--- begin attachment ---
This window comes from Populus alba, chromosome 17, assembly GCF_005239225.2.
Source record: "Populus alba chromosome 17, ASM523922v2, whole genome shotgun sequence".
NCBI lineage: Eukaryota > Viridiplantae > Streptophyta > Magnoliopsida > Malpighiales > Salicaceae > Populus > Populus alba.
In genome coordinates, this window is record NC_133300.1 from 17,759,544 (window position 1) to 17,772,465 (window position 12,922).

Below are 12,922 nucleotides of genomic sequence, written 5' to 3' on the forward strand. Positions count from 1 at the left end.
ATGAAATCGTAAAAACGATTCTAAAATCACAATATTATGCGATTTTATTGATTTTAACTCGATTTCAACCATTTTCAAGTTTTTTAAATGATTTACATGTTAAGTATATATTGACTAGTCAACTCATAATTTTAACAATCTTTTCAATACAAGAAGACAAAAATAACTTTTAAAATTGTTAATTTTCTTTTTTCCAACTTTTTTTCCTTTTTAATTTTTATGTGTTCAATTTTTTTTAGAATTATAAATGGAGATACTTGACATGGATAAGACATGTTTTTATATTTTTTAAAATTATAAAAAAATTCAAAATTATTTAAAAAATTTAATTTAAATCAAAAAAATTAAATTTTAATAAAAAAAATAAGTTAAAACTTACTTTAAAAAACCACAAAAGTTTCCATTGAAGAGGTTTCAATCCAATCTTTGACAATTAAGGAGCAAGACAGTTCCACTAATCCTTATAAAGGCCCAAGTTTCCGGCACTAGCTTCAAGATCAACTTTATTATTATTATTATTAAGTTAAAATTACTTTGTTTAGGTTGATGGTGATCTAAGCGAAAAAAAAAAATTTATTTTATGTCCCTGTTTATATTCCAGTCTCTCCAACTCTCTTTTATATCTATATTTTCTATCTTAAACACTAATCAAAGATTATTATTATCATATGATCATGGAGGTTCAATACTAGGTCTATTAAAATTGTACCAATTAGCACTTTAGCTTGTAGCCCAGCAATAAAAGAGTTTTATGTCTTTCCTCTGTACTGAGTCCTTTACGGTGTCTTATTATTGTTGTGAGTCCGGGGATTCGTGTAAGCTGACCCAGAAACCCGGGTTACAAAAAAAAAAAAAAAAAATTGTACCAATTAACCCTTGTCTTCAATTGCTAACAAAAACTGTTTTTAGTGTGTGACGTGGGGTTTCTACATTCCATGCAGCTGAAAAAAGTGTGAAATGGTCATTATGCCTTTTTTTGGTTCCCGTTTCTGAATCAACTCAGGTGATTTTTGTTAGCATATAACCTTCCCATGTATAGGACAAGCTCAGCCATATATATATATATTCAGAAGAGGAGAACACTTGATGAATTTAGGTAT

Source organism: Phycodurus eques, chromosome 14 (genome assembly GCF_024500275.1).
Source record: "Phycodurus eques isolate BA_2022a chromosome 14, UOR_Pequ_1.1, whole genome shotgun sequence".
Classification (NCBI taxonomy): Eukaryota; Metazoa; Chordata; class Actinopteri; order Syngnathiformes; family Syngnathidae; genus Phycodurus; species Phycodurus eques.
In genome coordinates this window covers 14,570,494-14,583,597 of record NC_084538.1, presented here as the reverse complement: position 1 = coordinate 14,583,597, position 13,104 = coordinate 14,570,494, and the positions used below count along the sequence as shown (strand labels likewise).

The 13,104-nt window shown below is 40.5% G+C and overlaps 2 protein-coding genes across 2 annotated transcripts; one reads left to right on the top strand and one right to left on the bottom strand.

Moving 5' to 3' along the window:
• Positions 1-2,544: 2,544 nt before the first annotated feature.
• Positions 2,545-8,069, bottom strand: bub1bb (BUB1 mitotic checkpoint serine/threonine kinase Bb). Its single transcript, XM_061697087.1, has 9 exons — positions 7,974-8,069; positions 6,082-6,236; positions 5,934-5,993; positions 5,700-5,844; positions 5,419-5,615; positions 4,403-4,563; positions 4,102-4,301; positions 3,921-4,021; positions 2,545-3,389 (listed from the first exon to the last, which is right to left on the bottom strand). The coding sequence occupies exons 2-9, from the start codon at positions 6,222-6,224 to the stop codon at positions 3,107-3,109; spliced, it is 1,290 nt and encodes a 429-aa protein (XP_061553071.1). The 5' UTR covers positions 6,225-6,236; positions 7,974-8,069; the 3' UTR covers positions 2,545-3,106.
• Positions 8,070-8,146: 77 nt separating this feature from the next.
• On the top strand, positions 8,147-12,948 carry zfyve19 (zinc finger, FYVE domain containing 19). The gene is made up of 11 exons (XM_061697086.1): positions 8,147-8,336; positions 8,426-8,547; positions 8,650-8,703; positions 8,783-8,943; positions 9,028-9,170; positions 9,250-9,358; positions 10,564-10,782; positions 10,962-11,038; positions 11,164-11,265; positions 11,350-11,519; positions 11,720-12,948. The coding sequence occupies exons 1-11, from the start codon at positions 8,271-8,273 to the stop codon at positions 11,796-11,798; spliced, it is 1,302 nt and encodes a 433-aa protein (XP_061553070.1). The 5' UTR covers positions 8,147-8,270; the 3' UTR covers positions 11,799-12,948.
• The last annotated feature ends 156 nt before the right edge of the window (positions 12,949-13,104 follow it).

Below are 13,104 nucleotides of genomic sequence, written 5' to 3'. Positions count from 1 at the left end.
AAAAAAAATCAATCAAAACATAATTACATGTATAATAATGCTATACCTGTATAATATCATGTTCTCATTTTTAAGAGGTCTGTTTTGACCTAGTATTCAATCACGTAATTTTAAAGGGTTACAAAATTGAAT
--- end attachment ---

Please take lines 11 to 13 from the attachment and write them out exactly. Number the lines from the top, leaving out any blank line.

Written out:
The 13,104-nt window shown below is 40.5% G+C and overlaps 2 protein-coding genes across 2 annotated transcripts; one reads left to right on the top strand and one right to left on the bottom strand.

Moving 5' to 3' along the window:
• Positions 1-2,544: 2,544 nt before the first annotated feature.